My Newest Networking Tool – WriteThat.name

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As some of you might now, I occasionally write about companies or products that you will like, do really cool things, or meet a need that I have.  A problem I have had for a while is that through all the social networking and emails I’ve amassed a ridiculously sized contacts database in Gmail.  The size isn’t the problem though, my problem is that I couldn’t possibly take the time to update all the contacts as people move between companies, cities, and phone numbers.  Everyone knows that I think networking is important, and you can’t network too well if you don’t know someones updated contact information.  Sure, they emailed you two months ago, but did you notice their email signature had new information?  Did you remember to change their contact details?  Of course not!

There is nothing more useless than having old contact details that are no longer valid.

About a month ago I found a website called WriteThat.name.  They have a service that ‘plugs in’ to Gmail or MS Outlook and scans your emails for signature blocks and auto imports the contact details into your address book.  They have a free service for Gmail, and also give you a one month free trial of their “Premium” service.  I’ve been using the service, and I like it —

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Here is what WriteThat.name DOESN’T do:

  • It won’t spam, or send any emails, to your contacts unless you ask it to.
  • It won’t create duplicate contacts.
  • It doesn’t require a credit card to try, or to continue to use the free version.
  • It doesn’t add contact information for people that don’t matter (newsletters, spam, etc)

So I mentioned that you can use the service for free (without a subscription), and I’m sure you are wondering what is the catch.  Well, after your 1 month free trial of the premium service, it will only import/update details for 10 contacts per month.  I think 10 is better than none!  If you decide you really like the service then it is $35/year, but they offer a few ways to get their service for less money.  For example, by sharing their website on social media (LinkedIn, Twitter, Facebook, etc) they will give you ‘credits’ toward free/discounted service.  I shared the service on social media and was promptly offered a 25% discount on a yearly membership or 3 months of their premium service for free.

WriteThat.name has a great online website, but you’ll probably use it very infrequently.  This is because once you get the service setup, it can be completely automatic.  It will simply send you an email (daily, weekly, or monthly) telling you what contact details it has updated.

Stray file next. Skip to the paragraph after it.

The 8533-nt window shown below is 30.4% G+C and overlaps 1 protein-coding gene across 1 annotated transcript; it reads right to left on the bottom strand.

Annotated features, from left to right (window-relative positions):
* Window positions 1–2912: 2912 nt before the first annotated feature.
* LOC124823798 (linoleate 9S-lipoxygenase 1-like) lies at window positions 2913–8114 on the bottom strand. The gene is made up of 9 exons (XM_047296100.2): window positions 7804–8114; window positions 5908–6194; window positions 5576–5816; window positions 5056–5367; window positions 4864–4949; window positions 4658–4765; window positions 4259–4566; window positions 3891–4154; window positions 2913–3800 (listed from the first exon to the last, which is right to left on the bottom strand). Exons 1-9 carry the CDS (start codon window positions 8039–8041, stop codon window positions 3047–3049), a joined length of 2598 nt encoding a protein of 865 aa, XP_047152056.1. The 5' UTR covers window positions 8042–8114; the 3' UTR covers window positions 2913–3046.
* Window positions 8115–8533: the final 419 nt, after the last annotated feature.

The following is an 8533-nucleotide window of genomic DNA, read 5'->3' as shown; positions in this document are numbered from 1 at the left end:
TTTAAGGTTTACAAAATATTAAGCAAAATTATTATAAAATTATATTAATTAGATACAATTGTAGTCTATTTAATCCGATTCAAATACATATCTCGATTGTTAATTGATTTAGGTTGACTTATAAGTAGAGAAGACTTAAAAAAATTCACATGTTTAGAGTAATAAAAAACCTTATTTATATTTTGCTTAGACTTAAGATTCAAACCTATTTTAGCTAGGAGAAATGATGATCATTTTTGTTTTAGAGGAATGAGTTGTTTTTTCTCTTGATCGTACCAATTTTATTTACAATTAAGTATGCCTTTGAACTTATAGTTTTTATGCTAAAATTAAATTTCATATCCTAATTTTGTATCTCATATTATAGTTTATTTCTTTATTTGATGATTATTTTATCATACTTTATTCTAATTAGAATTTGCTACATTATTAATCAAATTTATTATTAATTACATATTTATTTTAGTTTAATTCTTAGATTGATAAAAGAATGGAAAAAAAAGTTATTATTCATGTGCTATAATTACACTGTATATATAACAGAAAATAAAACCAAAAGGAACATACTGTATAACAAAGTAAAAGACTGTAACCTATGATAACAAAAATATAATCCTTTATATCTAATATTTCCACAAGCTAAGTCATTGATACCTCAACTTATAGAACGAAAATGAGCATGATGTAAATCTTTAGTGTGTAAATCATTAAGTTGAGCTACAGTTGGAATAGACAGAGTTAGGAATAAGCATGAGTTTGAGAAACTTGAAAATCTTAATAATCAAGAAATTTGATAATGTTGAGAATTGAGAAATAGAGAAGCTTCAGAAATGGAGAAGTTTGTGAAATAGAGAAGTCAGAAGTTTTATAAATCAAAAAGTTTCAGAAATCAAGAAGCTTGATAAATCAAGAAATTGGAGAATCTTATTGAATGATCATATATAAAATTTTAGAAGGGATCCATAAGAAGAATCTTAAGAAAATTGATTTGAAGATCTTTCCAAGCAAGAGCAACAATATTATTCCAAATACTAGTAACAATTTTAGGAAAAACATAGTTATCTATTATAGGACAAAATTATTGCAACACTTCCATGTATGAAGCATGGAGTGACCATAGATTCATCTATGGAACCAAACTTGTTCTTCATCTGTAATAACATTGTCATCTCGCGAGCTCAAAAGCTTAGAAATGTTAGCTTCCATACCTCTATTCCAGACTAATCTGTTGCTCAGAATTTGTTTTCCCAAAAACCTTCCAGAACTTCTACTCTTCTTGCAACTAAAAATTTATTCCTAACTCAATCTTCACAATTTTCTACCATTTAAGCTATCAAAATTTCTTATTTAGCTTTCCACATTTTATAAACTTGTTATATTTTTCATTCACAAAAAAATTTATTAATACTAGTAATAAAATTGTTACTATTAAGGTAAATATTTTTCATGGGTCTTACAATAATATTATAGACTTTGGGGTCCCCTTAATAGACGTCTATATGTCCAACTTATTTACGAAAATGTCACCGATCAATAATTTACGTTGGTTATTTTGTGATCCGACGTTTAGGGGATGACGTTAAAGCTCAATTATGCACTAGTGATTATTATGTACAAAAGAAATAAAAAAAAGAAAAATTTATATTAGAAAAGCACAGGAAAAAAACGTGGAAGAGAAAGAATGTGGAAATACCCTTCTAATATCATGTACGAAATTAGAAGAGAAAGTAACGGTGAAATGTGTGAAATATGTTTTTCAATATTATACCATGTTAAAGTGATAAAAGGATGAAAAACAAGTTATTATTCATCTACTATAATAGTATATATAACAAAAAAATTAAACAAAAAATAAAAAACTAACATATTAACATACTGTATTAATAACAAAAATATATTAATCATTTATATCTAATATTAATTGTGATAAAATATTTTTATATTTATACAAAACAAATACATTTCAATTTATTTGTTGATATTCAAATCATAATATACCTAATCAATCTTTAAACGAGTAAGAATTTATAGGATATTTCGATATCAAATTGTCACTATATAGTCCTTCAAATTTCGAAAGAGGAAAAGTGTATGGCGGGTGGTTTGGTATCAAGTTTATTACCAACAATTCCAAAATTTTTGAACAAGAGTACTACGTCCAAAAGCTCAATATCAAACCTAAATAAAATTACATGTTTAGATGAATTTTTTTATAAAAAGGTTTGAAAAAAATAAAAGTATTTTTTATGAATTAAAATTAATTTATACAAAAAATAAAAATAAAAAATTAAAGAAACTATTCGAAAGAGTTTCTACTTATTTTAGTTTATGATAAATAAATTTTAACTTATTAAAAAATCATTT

What if you don’t trust it to automatically change your contacts though?

This was my first reservation with the service, and they have an answer for it.  You can tell the service to email you when you have contact updates, and you can review the changes and approve them manually.  I chose to do this for the first few weeks, but I never had any instances of incorrect information so I turned on the full automation.

Microsoft Outlook with WriteThat.name.

I mentioned that the service will work for MS Outlook users, and they do offer a 30 day free trial — but there is no ‘free service’ version for MS Outlook.  This is probably because you use a downloaded plugin for MS Outlook.  I haven’t used the Outlook service, but I’m sure it works similarly to the Gmail version.  It is $48/year, which is $1/month more than the Gmail version.  I could definitely see this service being useful to in-house landmen who keep large address books in Outlook for business contacts.

Try it Out!

I like the service, and I think you will  too.  So if you use MS Outlook, and especially if you use Gmail — give the service a try.  It won’t cost you anything, and you might actually have the right phone number next time you want to call someone.

(P.S. if you come back tomorrow you just might find a new post with a contest for a free 1 year membership!)

Randy Young

Randy Young

Randy is a land consultant with experience in field and in-house land work, land administration, and software consulting with systems used in the land management business. He is an active member of the AAPL, HAPL, and NHAPL and is a regular attendee of industry functions. Randy's latest projects have included land data systems integrations, with a focus on Quorum Land System.